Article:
Thank you for the clarification that Yoani's blog is blocked only in Cuba. At least she (and hopefully others) are still able, from inside the country, to convey to the outside world what's really going on there.

    I apologize to you (insofar as it is in my ability to do so), Cubanita, and others for American lap dogs such as Robert Redford, Bob Costas, and Andrea Mitchell.

  7. Frank, your solidarity is highly appreciated, since raising awareness is the best we can do to let the rest of the world know what's really going on in Cuba.

    No need to apologize; I know all Americans are not the same and thankfully, the majority are freedom lovers and go for democracy; and "the pursue of happiness".

  8. Frank,

    Thanks for the note. No need to apologize. I consider myself just as American as I do Cuban.

    I always tell these people that want to "see for themselves" about Cuba that they should start by seeing for themselves about North Korea. But North Korea doesn't have beautiful beaches and great music and pretty women. Somehow I get the feeling that what they want to see for themselves has nothing to do with what Cubans do in their daily lives. In fact almost anywhere Americans travel it has more to do with seeing and doing fun things, which is fine because most countries are not totalitarian dictatorships.

    P.S. I don't need to travel back in time and see for myself to believe that slavery existed in this country. Or that segregation existed. I don't need to visit Germany to know that the holocaust actually happened.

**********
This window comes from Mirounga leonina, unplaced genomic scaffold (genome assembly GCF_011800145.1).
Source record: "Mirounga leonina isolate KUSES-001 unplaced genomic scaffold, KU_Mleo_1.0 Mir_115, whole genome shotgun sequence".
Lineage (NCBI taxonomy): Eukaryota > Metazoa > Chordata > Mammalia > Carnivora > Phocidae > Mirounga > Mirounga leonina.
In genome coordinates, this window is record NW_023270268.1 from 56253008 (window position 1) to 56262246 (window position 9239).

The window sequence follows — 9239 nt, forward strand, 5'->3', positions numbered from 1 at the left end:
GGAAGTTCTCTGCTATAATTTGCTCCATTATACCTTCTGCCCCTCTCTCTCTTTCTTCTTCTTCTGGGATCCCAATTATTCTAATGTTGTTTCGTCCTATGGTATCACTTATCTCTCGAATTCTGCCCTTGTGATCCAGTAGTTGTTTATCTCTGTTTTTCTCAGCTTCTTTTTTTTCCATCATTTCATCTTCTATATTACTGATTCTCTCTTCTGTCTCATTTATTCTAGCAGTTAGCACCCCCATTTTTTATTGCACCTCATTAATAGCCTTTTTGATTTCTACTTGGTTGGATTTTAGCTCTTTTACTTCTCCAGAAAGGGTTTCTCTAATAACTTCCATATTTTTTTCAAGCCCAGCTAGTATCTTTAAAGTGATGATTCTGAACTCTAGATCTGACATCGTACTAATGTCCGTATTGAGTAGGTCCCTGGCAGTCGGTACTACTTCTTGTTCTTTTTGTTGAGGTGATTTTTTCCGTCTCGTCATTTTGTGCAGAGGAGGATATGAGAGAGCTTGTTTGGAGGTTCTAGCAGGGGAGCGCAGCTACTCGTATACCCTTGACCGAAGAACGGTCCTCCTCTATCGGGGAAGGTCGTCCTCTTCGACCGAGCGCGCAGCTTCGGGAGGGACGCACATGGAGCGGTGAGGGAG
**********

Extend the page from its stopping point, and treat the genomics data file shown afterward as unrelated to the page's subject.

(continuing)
9. One problem with the exile militants is that, not only do THEY want to stay home, which they are already free to do, but they want to prevent everyone else from going to Cuba and seeing it for themselves.

    We can go to Saudi Arabia, to China, to Vietnam, but only for Cuba to most people from the US need a permission slip from Washington.

    That's also one of the reasons why Washington blocks websites with the word Cuba in the domain name, as the NY Times reported.

  10. Mr. Lippmann,

    I read your post and for a very different reason I agree with you.
    I believe that an invasion of American tourism in Cuba will destroy the lies that the non-elected-government of Cuba has been feeding my country on a daily basis for 50 years!
    That will be the begining of the end!

  11. Bibi,

    Excellent point. What I worry about though, is that tourism in Cuba is controlled much like it was in the Soviet Union. If the tourists could go wherever they want whenever they want, it will help to quickly destroy the lies.


Post a Comment

Thank you for commenting. If you have a Google/Blogger account, to be apprised of ongoing comment activity on this article, please click the "Subscribe" link below.

Popular posts from this blog